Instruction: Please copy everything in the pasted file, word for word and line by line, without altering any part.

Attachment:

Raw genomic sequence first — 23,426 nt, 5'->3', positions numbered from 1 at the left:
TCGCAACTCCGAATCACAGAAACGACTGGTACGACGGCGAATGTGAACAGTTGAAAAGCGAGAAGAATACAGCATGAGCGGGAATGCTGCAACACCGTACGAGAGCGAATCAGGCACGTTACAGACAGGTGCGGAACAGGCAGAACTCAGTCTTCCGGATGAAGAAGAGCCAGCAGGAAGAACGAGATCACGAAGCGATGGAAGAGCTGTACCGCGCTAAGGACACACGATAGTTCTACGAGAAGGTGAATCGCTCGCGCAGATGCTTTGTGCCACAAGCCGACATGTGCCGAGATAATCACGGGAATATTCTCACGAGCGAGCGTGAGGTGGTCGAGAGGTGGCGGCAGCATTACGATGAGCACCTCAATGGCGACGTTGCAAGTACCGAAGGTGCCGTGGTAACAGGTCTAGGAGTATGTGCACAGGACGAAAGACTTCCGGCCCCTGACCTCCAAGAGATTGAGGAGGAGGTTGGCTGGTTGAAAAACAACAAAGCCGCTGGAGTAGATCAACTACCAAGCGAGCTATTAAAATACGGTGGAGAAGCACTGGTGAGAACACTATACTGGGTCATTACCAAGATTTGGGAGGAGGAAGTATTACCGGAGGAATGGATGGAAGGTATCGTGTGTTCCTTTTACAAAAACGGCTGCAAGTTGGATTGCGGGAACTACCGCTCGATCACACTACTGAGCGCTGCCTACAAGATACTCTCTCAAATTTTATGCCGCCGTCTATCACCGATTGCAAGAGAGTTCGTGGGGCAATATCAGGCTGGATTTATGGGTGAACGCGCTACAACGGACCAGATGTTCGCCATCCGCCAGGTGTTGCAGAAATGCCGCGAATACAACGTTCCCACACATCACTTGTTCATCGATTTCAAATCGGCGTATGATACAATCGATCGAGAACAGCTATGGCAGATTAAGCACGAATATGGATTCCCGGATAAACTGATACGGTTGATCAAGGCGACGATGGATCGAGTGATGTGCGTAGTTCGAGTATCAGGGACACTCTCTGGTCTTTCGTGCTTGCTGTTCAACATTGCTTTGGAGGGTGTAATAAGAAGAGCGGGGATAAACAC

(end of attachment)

Raw genomic sequence first — 23,426 nt, 5'->3', positions numbered from 1 at the left:
TCGCAACTCCGAATCACAGAAACGACTGGTACGACGGCGAATGTGAACAGTTGAAAAGCGAGAAGAATACAGCATGAGCGGGAATGCTGCAACACCGTACGAGAGCGAATCAGGCACGTTACAGACAGGTGCGGAACAGGCAGAACTCAGTCTTCCGGATGAAGAAGAGCCAGCAGGAAGAACGAGATCACGAAGCGATGGAAGAGCTGTACCGCGCTAAGGACACACGATAGTTCTACGAGAAGGTGAATCGCTCGCGCAGATGCTTTGTGCCACAAGCCGACATGTGCCGAGATAATCACGGGAATATTCTCACGAGCGAGCGTGAGGTGGTCGAGAGGTGGCGGCAGCATTACGATGAGCACCTCAATGGCGACGTTGCAAGTACCGAAGGTGCCGTGGTAACAGGTCTAGGAGTATGTGCACAGGACGAAAGACTTCCGGCCCCTGACCTCCAAGAGATTGAGGAGGAGGTTGGCTGGTTGAAAAACAACAAAGCCGCTGGAGTAGATCAACTACCAAGCGAGCTATTAAAATACGGTGGAGAAGCACTGGTGAGAACACTATACTGGGTCATTACCAAGATTTGGGAGGAGGAAGTATTACCGGAGGAATGGATGGAAGGTATCGTGTGTTCCTTTTACAAAAACGGCTGCAAGTTGGATTGCGGGAACTACCGCTCGATCACACTACTGAGCGCTGCCTACAAGATACTCTCTCAAATTTTATGCCGCCGTCTATCACCGATTGCAAGAGAGTTCGTGGGGCAATATCAGGCTGGATTTATGGGTGAACGCGCTACAACGGACCAGATGTTCGCCATCCGCCAGGTGTTGCAGAAATGCCGCGAATACAACGTTCCCACACATCACTTGTTCATCGATTTCAAATCGGCGTATGATACAATCGATCGAGAACAGCTATGGCAGATTAAGCACGAATATGGATTCCCGGATAAACTGATACGGTTGATCAAGGCGACGATGGATCGAGTGATGTGCGTAGTTCGAGTATCAGGGACACTCTCTGGTCTTTCGTGCTTGCTGTTCAACATTGCTTTGGAGGGTGTAATAAGAAGAGCGGGGATAAACAC